1Department of Chemistry and iNANO, Aarhus University, 8000 Aarhus C., Denmark
2Department of Chemistry, University of Copenhagen, 2100 Copenhagen, Denmark
3Department of Environmental Science, Policy and Management, University of California, Berkeley, CA 94720, USA
4Aerosol Dynamics Inc., Berkeley, CA 94710, USA
5Department of Environmental Sciences and Engineering, Gillings School of Global Public Health, University of North Carolina at Chapel Hill, Chapel Hill, NC 27599, USA
*now at: Haldor Topsoe, 2800 Kongens Lyngby, Denmark
**now at: Paul Scherrer Institute, 5243 Villigen PSI, Switzerland
***now at: Umhvørvisstovan Environment Agency, 165ARGIR, Faroe Islands
****now at: FORCE Technology, 2605 Brøndby, Denmark
*****now at: Departmen of Chemistry, Aarhus University, 8000 Aarhus C, Denmark
Abstract. The formation of carboxylic acids and dimer esters from α-pinene oxidation was investigated in a smog chamber and in ambient aerosol samples collected during the Biosphere Effects on Aerosols and Photochemistry Experiment (BEARPEX). Chamber experiments of α-pinene ozonolysis in dry air and at low NOx concentrations demonstrated formation of two dimer esters, pinyl-diaterpenyl (MW 358) and pinonyl-pinyl dimer ester (MW 368), under both low- and high-temperature conditions. Concentration levels of the pinyl-diaterpenyl dimer ester were lower than the assumed first-generation oxidation products cis-pinic and terpenylic acids, but similar to the second-generation oxidation products 3-methyl-1,2,3-butane tricarboxylic acid (MBTCA) and diaterpenylic acid acetate (DTAA). Dimer esters were observed within the first 30 min, indicating rapid production simultaneous to their structural precursors. However, the sampling time resolution precluded conclusive evidence regarding formation from gas- or particle-phase processes. CCN activities of the particles formed in the smog chamber displayed a modest variation during the course of experiments, with κ values in the range 0.06–0.09 (derived at a supersaturation of 0.19%).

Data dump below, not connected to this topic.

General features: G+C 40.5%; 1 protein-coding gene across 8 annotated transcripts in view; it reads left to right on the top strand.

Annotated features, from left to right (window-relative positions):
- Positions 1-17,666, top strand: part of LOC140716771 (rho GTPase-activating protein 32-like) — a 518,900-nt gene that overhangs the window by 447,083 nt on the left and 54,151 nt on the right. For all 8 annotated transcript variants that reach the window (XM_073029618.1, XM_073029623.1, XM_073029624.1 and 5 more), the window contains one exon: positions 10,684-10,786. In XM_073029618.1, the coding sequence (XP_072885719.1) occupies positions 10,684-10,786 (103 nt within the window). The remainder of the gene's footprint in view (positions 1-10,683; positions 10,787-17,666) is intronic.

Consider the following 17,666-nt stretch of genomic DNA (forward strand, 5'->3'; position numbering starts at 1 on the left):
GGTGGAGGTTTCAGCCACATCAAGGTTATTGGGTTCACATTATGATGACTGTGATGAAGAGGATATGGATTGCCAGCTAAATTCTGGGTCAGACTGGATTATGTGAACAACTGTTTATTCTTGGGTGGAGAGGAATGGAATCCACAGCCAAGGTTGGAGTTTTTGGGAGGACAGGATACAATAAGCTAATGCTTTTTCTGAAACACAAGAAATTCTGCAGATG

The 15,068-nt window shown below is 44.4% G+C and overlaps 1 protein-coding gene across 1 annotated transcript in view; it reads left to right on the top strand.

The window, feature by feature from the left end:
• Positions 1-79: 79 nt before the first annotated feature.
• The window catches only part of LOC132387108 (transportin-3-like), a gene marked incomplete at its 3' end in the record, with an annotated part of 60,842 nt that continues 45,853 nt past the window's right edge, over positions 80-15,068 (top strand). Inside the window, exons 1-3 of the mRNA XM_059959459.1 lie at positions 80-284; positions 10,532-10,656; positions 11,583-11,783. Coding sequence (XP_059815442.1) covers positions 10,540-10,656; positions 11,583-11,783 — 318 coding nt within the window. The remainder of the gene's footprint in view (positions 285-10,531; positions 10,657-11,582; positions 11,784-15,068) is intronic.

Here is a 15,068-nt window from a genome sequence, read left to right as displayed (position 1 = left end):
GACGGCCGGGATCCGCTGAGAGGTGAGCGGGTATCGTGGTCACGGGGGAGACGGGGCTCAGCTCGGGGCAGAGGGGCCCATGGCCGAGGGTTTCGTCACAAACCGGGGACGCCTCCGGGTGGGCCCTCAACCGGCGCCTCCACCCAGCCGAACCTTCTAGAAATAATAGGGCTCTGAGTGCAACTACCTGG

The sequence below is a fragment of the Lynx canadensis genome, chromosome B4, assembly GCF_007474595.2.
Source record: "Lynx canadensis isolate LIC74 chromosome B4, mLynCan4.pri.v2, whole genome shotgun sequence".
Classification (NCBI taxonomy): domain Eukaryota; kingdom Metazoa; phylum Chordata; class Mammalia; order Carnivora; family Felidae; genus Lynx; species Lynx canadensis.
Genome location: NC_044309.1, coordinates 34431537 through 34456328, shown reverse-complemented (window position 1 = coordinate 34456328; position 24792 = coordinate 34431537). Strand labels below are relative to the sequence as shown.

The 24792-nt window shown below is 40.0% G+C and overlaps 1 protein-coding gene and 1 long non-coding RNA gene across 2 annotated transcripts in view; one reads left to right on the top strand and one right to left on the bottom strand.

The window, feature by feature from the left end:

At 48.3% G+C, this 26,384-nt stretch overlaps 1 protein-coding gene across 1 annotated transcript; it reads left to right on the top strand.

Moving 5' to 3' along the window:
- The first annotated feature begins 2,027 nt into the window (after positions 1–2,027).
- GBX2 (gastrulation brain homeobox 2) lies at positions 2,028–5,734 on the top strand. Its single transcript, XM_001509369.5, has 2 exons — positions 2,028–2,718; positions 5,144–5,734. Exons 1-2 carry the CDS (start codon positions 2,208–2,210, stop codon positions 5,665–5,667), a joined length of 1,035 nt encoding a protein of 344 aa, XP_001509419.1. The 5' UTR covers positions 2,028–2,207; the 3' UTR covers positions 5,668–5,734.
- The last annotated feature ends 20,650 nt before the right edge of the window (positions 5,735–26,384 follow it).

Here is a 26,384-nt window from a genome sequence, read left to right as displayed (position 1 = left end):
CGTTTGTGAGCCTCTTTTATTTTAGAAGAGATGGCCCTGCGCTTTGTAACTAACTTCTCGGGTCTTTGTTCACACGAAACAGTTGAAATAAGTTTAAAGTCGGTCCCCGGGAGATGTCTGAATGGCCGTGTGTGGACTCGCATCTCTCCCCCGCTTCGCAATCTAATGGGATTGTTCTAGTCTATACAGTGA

The pinyl-diaterpenyl dimer ester was also observed in ambient aerosol samples collected above a ponderosa pine forest in the Sierra Nevada Mountains of California during two seasonally distinct field campaigns in September 2007 and July 2009. The pinonyl-pinyl ester was observed for the first time in ambient air during the 2009 campaign, and although present at much lower concentrations, it was correlated with the abundance of the pinyl-diaterpenyl ester, suggesting similarities in their formation. The maximum concentration of the pinyl-diaterpenyl ester was almost 10 times higher during the warmer 2009 campaign relative to 2007, while the concentration of cis-pinic acid was approximately the same during both periods, and lack of correlation with levels of cis-pinic and terpenylic acids for both campaigns indicate that the formation of the pinyl-diaterpenyl ester was not controlled by their ambient abundance. In 2009 the concentration of the pinyl-diaterpenyl ester was well correlated with the concentration of DTAA, a supposed precursor of diaterpenylic acid, suggesting that the formation of pinyl-diaterpenyl dimer was closely related to DTAA. Generally, the pinyl-diaterpenyl ester was found at higher concentrations under higher temperature conditions, both in the smog-chamber study and in ambient air aerosol samples, and exhibited much higher concentrations at night relative to daytime in line with previous results.
We conclude that analysis of pinyl dimer esters provides valuable information on pinene oxidation processes and should be included in studies of formation and photochemical aging of biogenic secondary organic aerosols, especially at high temperatures.